If there’s one thing (among many) Fortnite has successfully achieved in its reign as the top battle royale game of all time, it’s an incredibly wide player base across different systems. More miraculously, players on any system are able to play together in a large triumph of cross-platform play. Sony was the last to be on board with their system connecting with other systems this generation, but did you know that they are responsible for one of the big steps in pushing cross-platform play to where it is today?
In the early 2000s, online play on consoles was only just beginning its potential, but Sony managed to allow Final Fantasy XI players to play, not only an MMORPG on a console, but with PC players as well, and later the Xbox 360 version when it was released later on. This trend carries on to today, as Final Fantasy XIV players can play on both systems with little hassle. It’s the standard today for MMORPGs to be cross-platform with at least a single console and a PC. This is why 2011’s Portal 2 stands out among these as one of the first non-MMO to receive the cross-platform treatment.
In 2011, Sony introduced limited Steam compatibility with the PlayStation 3. Unfortunately, only one title really utilized this feature, and that was the highly anticipated Portal 2. To promote this service, anyone that purchased Portal 2 on the PlayStation 3 also received a download code for the Steam version of the game. Portal 2 was also the first (and only) title in the series to include a co-op mode. This could be played locally, or through online play. Since I had a physical disc and a decent computer to run the game on, I used this to my advantage to play this co-op mode.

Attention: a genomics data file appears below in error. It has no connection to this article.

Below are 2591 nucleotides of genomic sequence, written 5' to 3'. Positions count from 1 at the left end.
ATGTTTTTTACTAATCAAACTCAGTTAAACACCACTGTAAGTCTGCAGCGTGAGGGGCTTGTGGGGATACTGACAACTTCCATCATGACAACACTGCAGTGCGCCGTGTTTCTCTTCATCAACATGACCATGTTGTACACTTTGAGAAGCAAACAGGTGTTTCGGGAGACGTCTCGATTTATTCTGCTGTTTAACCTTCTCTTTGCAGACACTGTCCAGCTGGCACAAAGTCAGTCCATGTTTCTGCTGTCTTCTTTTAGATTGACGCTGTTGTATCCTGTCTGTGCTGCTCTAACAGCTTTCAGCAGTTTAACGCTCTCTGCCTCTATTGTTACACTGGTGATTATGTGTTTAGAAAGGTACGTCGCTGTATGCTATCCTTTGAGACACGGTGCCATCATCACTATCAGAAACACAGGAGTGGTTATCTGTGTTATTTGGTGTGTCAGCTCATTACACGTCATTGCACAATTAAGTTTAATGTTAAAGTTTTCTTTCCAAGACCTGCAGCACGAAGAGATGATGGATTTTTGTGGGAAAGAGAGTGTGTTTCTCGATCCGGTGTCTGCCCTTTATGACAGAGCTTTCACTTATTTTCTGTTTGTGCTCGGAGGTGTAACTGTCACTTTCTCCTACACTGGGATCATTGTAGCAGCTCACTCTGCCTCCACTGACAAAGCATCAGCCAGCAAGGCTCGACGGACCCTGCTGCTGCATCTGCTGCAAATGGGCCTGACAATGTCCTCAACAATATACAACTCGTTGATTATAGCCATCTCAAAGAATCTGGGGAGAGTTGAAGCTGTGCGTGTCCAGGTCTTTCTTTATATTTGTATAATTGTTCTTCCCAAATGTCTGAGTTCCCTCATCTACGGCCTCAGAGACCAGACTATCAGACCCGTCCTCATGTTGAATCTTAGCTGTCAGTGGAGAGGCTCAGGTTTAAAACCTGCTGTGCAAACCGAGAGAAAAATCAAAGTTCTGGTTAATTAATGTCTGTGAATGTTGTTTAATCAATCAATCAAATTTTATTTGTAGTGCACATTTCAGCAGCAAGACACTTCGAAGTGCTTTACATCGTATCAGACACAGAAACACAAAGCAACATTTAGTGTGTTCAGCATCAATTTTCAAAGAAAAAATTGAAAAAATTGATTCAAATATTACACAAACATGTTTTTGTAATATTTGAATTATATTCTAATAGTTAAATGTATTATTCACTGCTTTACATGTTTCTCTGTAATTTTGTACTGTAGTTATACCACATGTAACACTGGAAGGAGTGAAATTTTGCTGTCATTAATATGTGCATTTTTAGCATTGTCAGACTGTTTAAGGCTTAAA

My friend had my Portal 2 disc in his PS3 from home, while I had my computer running the downloaded version. Despite being the first non-MMORPG title to take advantage of this system, it worked incredibly well. The way it was set up almost encouraged us to play co-op this way, as we were now able to get our own set of achievements more easily.
Portal 2’s co-op mode was a different beast entirely, but it was a welcome pioneer in both co-op puzzle games and FPS cross-platform capabilities. It may be a long time before we even dream of a Portal 3 release, but for now, hanging out with Atlas and Peabody is the best we can do.
If you’re still playing co-op in Portal 2, why not play co-op in real life with our new Portal-inspired design? Check it out below!